CodeNEXT, as explained to a 6-year-old
Two people – one grown, the other growing – sit in a University of Texas office. The younger one, a girl of just 6 years old, wears a gray T-shirt, pink leggings and cowboy boots, which dangle from the edge of her chair. The other, a woman, wears a blue linen top and bangles on her arm. Between them sits a document of more than 1,000 pages.
“What do you think of when you hear the word code?” Elizabeth Mueller, associate professor of community and regional planning, asked Violet, the daughter of KUT’s Jimmy Maas.
“It’s like a password,” Violet answered.
Well, sort of.
“It’s kind of like the rules or the secrets for how to do something,” Mueller said. “So a city code is the rules for what we’re allowed to build in different parts of the city.”
Mueller tried to explain the process of CodeNEXT to the first-grader. The city’s rewrite of its land-development code is intended to simplify the code and focus on the character of the neighborhood rather than a building’s use – its “form” rather than its “function.” Under the current code, each individual plot of land has a designated use.
As explained to a 6-year-old, the code has the power to dictate a lot: “Do you want three floors in your house? Do you want space in your driveway for more cars?”
In January, the city released the draft text of the new code. Since then, various interest groups across the city have been meeting to better understand the code and how to advocate for the changes they want. This morning, the city is set to release maps that will show where each form of the new code will apply.
Here’s how Mueller broke that down:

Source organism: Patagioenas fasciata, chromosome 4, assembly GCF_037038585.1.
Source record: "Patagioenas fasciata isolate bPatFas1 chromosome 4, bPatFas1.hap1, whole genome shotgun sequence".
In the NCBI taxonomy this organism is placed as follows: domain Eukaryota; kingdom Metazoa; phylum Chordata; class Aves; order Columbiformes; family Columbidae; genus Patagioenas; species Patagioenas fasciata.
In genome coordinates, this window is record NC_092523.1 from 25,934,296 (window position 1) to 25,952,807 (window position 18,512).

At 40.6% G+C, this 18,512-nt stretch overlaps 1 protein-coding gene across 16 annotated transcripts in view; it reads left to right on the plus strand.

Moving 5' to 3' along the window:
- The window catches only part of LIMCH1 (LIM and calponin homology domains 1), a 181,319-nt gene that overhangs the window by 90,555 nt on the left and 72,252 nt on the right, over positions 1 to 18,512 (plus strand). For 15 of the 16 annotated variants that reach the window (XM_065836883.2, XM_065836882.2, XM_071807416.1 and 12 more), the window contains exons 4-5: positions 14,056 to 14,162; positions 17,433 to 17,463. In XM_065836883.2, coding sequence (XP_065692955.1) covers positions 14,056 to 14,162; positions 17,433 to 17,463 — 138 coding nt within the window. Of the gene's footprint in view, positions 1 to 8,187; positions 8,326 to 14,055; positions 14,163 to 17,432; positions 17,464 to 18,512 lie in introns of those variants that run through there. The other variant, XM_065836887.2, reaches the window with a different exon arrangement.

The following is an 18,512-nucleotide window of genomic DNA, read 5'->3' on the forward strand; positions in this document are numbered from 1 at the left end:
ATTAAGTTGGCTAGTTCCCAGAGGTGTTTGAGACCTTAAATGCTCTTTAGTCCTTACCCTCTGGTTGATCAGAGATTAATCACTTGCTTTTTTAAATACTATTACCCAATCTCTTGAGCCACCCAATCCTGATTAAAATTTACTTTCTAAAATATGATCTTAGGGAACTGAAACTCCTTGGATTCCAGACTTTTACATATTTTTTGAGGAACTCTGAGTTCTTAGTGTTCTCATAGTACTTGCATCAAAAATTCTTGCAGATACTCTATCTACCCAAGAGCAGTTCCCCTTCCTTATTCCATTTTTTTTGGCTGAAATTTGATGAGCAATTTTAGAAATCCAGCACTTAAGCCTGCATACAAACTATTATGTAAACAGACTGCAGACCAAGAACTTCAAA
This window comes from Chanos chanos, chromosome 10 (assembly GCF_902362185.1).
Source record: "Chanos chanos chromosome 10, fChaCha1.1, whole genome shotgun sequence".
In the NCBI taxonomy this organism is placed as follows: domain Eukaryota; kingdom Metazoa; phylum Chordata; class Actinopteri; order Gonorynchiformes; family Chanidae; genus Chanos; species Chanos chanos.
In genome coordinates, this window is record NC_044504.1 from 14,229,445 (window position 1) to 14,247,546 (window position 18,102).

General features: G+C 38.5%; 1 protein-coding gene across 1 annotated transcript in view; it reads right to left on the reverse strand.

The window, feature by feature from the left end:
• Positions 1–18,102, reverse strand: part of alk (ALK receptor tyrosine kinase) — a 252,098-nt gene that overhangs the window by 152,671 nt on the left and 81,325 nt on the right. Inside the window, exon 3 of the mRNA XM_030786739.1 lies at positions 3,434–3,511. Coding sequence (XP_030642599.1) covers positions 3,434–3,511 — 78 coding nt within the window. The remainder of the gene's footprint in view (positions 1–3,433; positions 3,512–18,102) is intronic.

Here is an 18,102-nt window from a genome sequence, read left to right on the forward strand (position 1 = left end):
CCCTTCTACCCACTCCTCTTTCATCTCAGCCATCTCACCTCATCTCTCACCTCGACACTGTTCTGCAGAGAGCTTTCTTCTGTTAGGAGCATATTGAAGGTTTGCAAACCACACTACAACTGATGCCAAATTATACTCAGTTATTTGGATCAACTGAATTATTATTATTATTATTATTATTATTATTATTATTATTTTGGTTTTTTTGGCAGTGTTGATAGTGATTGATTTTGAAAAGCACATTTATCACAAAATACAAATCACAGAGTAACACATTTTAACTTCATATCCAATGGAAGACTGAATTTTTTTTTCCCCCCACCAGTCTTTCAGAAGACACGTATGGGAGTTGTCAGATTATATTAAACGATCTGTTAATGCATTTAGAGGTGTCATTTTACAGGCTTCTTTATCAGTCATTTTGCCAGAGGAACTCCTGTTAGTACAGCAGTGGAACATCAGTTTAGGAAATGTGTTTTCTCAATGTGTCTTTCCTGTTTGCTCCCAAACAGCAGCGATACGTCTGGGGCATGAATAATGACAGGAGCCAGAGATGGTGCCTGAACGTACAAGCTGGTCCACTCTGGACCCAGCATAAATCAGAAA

“So right now we have this big book and it has all the rules in it,” she said. “But then when we get these maps, they’re going to give us more specific information. So they’ll say, ‘The rules for you because you live in this certain place are …’ but if you live somewhere else, you get different rules.”
The various zones dictate building restrictions across lower-density areas, like central neighborhoods, up to the city’s urban core, such as downtown. The less dense parts of the city will most likely remain under the current, use-based code. The city’s more central areas will likely be governed by transect zones, which are intended to promote density.
The city’s more central areas will likely be governed by transect zones, which are intended to promote density. The various zones dictate building restrictions across lower-density areas, like central neighborhoods, up to the city’s urban core. The less dense parts of the city will most likely remain under the current use-based code. Alina Carnahan, CodeNEXT public information specialist, told the Monitor that the city will lay out those additional zones with the draft map that comes out today.
“We actually looked at some places and you’re right, they (don’t) all necessarily … capture the existing zones we have, capture the character of those places, so we made even more,” said Carnahan.
Photo by Martin do Nascimento/KUT. This story was produced as part of the Austin Monitor’s reporting partnership with KUT.
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